I few weeks ago I wrote about ways to protect your computer files. But how do you preserve your ideas when you can't immediately enter them into electronic format?
Remember the Rich Mullins song “Awesome God”? The story goes that Mullins was driving when the song came to him. He pulled off the highway and searched his vehicle for something on which he could save that thought. Eventually Mullins found a pen and an empty French fry package.
Last week when Jennifer Hudson Taylor blogged about “A Digital Calendar Solution to Simplify Life,” I hesitated to join the discussion. I depend on paper calendars. First, the kind I can slip into my jacket pocket (available at dollar stores for one dollar). Second, the scenic calendars provided by my credit union (free to account holders). And third, a “Dilbert” page-a-day calendar (a gift each Christmas from a family member).
While the first two calenders help me remember my conference commitments and project deadlines, the page-a-day tear-off calendar proves most useful. The front side is entertaining, but the back side is blank. I keep a stack of blank-side-up calendar pages and a pen or two on my nightstand—and another stack beside my work computer.
At the end of the day, I review my list, cross off what I've accomplished, and prepare a new list for the next day (and put the old list in my white paper recycling pile). No technology needed.
But that stack of blank pages proves even more useful after I turn out the lights and climb into bed. Over the years I've found that when I'm deeply involved in a writing or editing project, it's hard to turn off my brain at the end of the day.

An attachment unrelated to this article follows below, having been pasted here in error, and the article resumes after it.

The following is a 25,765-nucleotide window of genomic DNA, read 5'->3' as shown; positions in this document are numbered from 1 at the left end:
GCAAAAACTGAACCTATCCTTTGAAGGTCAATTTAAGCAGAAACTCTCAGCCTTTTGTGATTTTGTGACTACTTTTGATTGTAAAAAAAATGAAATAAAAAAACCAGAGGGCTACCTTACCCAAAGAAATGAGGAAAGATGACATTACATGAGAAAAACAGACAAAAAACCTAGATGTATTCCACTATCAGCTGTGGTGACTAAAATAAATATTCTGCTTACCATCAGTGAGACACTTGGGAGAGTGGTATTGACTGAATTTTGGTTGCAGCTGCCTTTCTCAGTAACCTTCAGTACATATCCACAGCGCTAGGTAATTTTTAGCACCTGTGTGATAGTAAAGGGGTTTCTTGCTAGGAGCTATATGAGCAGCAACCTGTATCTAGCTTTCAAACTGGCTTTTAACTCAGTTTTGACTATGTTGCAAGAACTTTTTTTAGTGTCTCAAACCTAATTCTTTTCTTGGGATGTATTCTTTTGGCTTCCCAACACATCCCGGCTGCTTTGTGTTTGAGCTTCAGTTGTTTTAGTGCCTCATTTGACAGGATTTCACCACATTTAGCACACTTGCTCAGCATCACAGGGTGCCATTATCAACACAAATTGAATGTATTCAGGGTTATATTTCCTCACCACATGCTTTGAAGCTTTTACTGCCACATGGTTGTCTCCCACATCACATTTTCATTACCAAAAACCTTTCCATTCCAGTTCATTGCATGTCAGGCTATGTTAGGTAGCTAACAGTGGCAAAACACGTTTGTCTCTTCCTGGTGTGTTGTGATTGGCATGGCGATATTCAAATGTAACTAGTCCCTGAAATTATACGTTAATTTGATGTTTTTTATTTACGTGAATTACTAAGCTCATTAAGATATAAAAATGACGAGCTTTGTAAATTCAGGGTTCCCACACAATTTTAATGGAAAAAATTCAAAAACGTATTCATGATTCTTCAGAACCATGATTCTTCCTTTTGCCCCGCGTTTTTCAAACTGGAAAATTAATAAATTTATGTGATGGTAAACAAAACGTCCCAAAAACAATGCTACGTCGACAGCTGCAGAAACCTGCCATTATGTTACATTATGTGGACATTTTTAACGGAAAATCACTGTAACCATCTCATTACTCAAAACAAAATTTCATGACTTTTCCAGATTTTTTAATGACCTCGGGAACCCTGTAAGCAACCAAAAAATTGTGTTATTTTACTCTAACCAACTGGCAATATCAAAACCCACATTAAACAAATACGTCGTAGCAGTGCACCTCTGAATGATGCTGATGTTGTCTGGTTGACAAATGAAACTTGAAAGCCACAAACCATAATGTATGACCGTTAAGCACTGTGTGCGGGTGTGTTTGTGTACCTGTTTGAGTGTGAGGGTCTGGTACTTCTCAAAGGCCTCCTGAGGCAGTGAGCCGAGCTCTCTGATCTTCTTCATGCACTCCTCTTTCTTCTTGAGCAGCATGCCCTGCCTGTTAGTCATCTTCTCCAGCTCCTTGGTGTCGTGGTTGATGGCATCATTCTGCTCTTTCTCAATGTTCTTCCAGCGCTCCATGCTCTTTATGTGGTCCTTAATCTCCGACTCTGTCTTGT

Late one evening a week ago I checked my email and found a message from a client who has a great nonfiction project—but only an average title. He'd responded to my suggested title options with a half-dozen alternatives. That got my brain working—and working.
For a half-hour or more after I turned out the lights, sleep eluded me—but title options kept coming. Finally I got out of bed and took a blank calendar page and a pen to the bathroom counter under the nightlight. I wrote down three title and subtitle combinations. Then, secure in the knowledge that I wouldn't lose those ideas, I went back to bed and quickly fell asleep.
Last night it happened again. Before lights-out I took a fresh calendar page and wrote my next-day tasks. Writing this blog entry topped my list. I knew the general topic (it and two others are recorded on a blank calendar page taped to my office bookshelf). But after I turned out the lights, my brain began cycling through title options.
Finally I turned to my nightstand, found the stack of pages and a pen, and scribbled, “Save That Thought.”
“You must be writing something down,” my wife said.
“So I can go to sleep.”